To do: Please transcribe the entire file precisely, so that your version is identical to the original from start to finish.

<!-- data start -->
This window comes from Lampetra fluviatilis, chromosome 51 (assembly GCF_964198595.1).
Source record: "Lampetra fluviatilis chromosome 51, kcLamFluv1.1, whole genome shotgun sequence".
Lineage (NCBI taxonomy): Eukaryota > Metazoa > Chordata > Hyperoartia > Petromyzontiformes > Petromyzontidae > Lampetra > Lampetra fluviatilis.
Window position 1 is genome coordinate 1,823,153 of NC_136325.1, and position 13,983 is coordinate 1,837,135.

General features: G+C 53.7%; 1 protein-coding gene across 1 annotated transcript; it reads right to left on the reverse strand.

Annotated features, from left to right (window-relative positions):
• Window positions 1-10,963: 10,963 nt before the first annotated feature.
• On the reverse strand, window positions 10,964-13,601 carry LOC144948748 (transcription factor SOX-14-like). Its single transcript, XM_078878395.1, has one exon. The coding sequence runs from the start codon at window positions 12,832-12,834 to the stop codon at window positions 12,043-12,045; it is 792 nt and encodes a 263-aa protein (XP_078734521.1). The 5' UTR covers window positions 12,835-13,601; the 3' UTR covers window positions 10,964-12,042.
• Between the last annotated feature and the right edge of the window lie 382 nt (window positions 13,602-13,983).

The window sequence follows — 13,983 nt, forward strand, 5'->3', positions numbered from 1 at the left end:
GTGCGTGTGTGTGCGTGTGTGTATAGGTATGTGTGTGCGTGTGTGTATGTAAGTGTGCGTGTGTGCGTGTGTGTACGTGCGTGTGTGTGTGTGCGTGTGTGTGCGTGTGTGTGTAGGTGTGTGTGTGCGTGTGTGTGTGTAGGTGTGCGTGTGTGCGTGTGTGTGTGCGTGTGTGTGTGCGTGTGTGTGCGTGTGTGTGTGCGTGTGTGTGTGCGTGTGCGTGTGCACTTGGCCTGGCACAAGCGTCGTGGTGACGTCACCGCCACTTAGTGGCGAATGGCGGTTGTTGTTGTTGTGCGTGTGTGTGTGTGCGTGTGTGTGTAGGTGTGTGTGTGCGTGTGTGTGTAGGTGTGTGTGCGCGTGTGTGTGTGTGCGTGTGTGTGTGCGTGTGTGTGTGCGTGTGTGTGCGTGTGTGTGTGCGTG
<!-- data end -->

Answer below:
This window comes from Lampetra fluviatilis, chromosome 51 (assembly GCF_964198595.1).
Source record: "Lampetra fluviatilis chromosome 51, kcLamFluv1.1, whole genome shotgun sequence".
Lineage (NCBI taxonomy): Eukaryota > Metazoa > Chordata > Hyperoartia > Petromyzontiformes > Petromyzontidae > Lampetra > Lampetra fluviatilis.
Window position 1 is genome coordinate 1,823,153 of NC_136325.1, and position 13,983 is coordinate 1,837,135.

General features: G+C 53.7%; 1 protein-coding gene across 1 annotated transcript; it reads right to left on the reverse strand.

Annotated features, from left to right (window-relative positions):
• Window positions 1-10,963: 10,963 nt before the first annotated feature.
• On the reverse strand, window positions 10,964-13,601 carry LOC144948748 (transcription factor SOX-14-like). Its single transcript, XM_078878395.1, has one exon. The coding sequence runs from the start codon at window positions 12,832-12,834 to the stop codon at window positions 12,043-12,045; it is 792 nt and encodes a 263-aa protein (XP_078734521.1). The 5' UTR covers window positions 12,835-13,601; the 3' UTR covers window positions 10,964-12,042.
• Between the last annotated feature and the right edge of the window lie 382 nt (window positions 13,602-13,983).

The window sequence follows — 13,983 nt, forward strand, 5'->3', positions numbered from 1 at the left end:
GTGCGTGTGTGTGCGTGTGTGTATAGGTATGTGTGTGCGTGTGTGTATGTAAGTGTGCGTGTGTGCGTGTGTGTACGTGCGTGTGTGTGTGTGCGTGTGTGTGCGTGTGTGTGTAGGTGTGTGTGTGCGTGTGTGTGTGTAGGTGTGCGTGTGTGCGTGTGTGTGTGCGTGTGTGTGTGCGTGTGTGTGCGTGTGTGTGTGCGTGTGTGTGTGCGTGTGCGTGTGCACTTGGCCTGGCACAAGCGTCGTGGTGACGTCACCGCCACTTAGTGGCGAATGGCGGTTGTTGTTGTTGTGCGTGTGTGTGTGTGCGTGTGTGTGTAGGTGTGTGTGTGCGTGTGTGTGTAGGTGTGTGTGCGCGTGTGTGTGTGTGCGTGTGTGTGTGCGTGTGTGTGTGCGTGTGTGTGCGTGTGTGTGTGCGTG